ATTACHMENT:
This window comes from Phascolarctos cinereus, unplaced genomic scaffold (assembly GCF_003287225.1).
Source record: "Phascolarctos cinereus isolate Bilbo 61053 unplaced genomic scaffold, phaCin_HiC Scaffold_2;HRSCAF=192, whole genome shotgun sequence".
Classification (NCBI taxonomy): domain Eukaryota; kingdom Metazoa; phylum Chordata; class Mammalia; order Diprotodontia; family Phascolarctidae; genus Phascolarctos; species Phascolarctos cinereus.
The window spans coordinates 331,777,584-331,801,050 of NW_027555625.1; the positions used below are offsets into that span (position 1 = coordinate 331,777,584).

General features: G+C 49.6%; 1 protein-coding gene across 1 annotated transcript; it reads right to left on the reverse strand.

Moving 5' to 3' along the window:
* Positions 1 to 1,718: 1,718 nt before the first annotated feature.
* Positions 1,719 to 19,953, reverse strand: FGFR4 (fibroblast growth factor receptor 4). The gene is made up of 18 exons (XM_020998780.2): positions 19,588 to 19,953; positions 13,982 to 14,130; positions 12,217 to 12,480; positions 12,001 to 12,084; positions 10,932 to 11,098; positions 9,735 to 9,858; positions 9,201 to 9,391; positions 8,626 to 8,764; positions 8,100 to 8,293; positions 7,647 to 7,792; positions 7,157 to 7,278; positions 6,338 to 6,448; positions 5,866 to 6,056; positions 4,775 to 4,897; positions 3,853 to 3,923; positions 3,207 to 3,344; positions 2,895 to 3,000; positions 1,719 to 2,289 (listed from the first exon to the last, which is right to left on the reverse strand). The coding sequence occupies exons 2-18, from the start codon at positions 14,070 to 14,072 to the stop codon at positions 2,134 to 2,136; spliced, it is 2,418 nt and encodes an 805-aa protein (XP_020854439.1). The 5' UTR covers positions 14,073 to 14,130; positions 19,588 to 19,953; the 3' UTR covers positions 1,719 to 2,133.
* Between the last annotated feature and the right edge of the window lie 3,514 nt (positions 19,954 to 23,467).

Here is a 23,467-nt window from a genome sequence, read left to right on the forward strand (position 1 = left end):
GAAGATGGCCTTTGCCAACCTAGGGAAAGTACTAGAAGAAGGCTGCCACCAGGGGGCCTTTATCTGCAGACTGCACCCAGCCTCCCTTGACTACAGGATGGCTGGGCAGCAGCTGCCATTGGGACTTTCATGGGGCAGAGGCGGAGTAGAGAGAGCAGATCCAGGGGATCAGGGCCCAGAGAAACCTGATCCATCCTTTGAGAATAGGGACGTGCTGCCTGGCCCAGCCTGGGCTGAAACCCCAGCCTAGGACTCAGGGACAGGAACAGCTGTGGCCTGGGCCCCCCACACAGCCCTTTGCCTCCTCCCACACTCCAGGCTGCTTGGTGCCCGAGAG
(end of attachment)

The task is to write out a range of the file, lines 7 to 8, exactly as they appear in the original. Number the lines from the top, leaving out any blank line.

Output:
* Positions 1 to 1,718: 1,718 nt before the first annotated feature.
* Positions 1,719 to 19,953, reverse strand: FGFR4 (fibroblast growth factor receptor 4). The gene is made up of 18 exons (XM_020998780.2): positions 19,588 to 19,953; positions 13,982 to 14,130; positions 12,217 to 12,480; positions 12,001 to 12,084; positions 10,932 to 11,098; positions 9,735 to 9,858; positions 9,201 to 9,391; positions 8,626 to 8,764; positions 8,100 to 8,293; positions 7,647 to 7,792; positions 7,157 to 7,278; positions 6,338 to 6,448; positions 5,866 to 6,056; positions 4,775 to 4,897; positions 3,853 to 3,923; positions 3,207 to 3,344; positions 2,895 to 3,000; positions 1,719 to 2,289 (listed from the first exon to the last, which is right to left on the reverse strand). The coding sequence occupies exons 2-18, from the start codon at positions 14,070 to 14,072 to the stop codon at positions 2,134 to 2,136; spliced, it is 2,418 nt and encodes an 805-aa protein (XP_020854439.1). The 5' UTR covers positions 14,073 to 14,130; positions 19,588 to 19,953; the 3' UTR covers positions 1,719 to 2,133.